“No amount of clever marketing tricks, product design patterns or user interface (UI) trends will ever outperform leveraging the basic knowledge of how your audience perceives their current situation, and how they would like it improved.” – Samuel Hulick, UserOnboard Founder
A lot of different analyses can help reveal leaks in your product engagement funnel.
Surely a business has to address all challenges at once if it’s going to grow fast? That’s the reason why businesses raise capital and hire people, right?
Looking at the trend of businesses post-product-market fit burning capital, hiring too fast, this would seem like the thing to do, but the reality is actually quite different.
It has been proven that goals are best achieved sequentially. As a business, it pays to focus on a North Star metric, or on one or two key goals at a time. This way, it becomes easier to evaluate performance and to understand which actions drive results. Teams get to focus more energy on fewer goals, which makes it easier for them to understand what really matters.
Evaluating Product Engagement With the AARRR Framework
In McClure’s model, innovators measure how users go through five key steps of the customer life cycle:
- Acquisition: visitors entering the funnel through various channels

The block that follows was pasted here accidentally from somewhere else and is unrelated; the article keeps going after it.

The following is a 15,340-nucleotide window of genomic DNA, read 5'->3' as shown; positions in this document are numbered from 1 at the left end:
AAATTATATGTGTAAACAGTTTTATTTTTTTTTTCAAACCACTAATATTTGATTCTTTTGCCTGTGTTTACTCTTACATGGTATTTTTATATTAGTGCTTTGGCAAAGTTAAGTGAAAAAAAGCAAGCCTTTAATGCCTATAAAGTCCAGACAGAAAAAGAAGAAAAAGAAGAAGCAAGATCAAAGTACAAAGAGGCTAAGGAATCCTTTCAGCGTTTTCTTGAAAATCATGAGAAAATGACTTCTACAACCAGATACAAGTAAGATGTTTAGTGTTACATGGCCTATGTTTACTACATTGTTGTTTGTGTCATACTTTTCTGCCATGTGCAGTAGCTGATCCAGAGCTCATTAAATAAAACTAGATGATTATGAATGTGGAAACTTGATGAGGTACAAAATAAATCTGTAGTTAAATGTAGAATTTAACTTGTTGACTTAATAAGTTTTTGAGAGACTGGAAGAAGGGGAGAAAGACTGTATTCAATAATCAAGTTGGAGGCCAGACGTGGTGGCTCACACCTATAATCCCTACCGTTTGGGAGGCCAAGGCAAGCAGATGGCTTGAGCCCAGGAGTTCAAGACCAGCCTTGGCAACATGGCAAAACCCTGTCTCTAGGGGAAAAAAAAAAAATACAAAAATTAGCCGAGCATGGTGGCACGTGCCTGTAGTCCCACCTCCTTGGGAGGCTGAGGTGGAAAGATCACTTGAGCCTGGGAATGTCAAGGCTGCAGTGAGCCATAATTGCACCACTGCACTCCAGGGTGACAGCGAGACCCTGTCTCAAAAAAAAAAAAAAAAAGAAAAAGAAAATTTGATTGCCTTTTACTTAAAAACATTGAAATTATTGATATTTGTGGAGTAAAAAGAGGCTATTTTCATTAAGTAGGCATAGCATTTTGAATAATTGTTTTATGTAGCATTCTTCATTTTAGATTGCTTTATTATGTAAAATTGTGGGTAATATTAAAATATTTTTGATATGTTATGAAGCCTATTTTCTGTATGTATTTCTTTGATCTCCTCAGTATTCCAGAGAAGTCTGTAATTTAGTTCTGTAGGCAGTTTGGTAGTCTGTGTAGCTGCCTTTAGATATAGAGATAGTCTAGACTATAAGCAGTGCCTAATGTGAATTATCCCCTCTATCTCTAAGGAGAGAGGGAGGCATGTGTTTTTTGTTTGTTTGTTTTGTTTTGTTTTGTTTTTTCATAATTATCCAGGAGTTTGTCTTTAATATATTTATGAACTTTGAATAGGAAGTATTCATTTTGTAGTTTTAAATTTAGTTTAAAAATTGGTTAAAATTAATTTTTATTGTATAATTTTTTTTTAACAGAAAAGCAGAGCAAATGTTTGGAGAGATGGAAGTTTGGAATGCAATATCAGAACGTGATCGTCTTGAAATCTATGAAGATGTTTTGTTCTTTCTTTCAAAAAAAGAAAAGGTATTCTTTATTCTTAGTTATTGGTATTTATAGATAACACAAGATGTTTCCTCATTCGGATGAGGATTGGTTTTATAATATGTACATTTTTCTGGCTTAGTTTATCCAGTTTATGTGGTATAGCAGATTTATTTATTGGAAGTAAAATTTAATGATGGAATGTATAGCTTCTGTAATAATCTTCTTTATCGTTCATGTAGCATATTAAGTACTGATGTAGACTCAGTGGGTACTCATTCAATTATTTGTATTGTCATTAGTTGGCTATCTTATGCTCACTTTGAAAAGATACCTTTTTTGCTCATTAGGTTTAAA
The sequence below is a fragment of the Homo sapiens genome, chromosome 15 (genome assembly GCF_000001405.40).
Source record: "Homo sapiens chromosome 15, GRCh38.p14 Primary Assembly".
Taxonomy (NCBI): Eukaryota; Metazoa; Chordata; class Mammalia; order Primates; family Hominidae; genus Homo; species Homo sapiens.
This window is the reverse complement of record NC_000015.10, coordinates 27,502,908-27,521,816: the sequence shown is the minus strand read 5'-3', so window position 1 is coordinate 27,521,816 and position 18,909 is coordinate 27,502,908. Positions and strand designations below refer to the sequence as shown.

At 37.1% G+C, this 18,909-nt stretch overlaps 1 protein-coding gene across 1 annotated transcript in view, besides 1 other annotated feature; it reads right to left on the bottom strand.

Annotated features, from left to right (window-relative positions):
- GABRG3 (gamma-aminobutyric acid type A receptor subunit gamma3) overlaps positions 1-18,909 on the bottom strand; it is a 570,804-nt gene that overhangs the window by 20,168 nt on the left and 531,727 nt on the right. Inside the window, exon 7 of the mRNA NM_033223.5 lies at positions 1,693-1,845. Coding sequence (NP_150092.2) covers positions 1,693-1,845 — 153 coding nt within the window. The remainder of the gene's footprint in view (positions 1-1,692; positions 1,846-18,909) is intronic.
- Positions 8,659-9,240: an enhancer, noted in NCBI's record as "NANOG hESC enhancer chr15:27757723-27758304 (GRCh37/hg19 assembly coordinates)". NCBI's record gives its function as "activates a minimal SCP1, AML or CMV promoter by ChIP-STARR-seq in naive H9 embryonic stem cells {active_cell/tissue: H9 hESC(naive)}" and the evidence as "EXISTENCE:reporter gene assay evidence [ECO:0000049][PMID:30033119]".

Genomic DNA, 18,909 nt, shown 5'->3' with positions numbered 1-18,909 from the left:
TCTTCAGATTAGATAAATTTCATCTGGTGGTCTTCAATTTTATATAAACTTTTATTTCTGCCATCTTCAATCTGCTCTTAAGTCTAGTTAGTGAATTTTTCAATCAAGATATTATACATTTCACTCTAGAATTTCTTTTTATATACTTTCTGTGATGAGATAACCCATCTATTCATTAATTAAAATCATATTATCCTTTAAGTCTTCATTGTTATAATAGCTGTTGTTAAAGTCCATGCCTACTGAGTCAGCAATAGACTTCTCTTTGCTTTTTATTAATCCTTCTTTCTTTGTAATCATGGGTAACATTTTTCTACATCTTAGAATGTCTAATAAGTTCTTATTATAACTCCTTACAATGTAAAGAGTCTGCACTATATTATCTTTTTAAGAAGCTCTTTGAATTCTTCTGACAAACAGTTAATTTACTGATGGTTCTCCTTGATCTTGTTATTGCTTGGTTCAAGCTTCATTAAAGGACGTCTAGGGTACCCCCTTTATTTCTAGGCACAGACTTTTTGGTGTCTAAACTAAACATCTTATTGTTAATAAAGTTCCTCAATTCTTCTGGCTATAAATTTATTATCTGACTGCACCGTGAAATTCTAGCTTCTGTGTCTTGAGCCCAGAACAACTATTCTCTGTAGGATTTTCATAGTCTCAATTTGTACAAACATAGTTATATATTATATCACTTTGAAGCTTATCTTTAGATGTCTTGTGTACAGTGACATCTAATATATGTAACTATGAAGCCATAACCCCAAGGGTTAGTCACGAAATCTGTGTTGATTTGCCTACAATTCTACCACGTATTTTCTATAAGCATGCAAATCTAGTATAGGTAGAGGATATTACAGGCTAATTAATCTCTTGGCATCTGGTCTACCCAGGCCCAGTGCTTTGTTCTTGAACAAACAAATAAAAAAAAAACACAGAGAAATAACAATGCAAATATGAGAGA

- Activation: visitors enjoying a first experience with the product
- Revenue: users purchasing the product, becoming customers
- Retention: users coming back, becoming loyal customers
- Referral: users or customers referring the product to friends or colleagues
A prospect gets Acquired, he/she is then Activated, converted for Revenue, Retained, and if the experience is positive, he/she can Refer the product (Note that in McClure’s model, Revenue is the last step).
By tracking the full life cycle as a funnel and evaluating cohorts of users, it becomes easier to identify break points.
A funnel for a product might look a bit like this:
The questions this funnel help answer are, for example: Of the people that visited the blog (1,000), how many also visited the homepage (150)? Clicked the sign-up button (25)? Actually completed the sign-up process (17)?
By looking at the drop from one step to the next and comparing data with both internal and external benchmarks, you should be able to find the bottlenecks—opportunities to both learn and improve performance.
How to Fix the Leaks in Your Funnel
Once you have identified a drop off, you should analyze the step through various lenses, for example:
- Do users acquired through different channels behave differently?
- Are there regions, countries, or cities that perform better than others?
- Can users on mobile, tablet, or desktop complete the same tasks?
- Are there considerations in terms of site performance?
This will help you create hypotheses for improvements and experiments.
To make progress, focus on one or two main goals, make improvements, and iterate. Once you begin to get results, move on to the next break point.
By following this process, you’ll be able to continuously grow performance across the entire customer journey.
This post in an excerpt from Solving Product. If you enjoyed the content, you'll love the new book. You can download the first 3 chapters here →.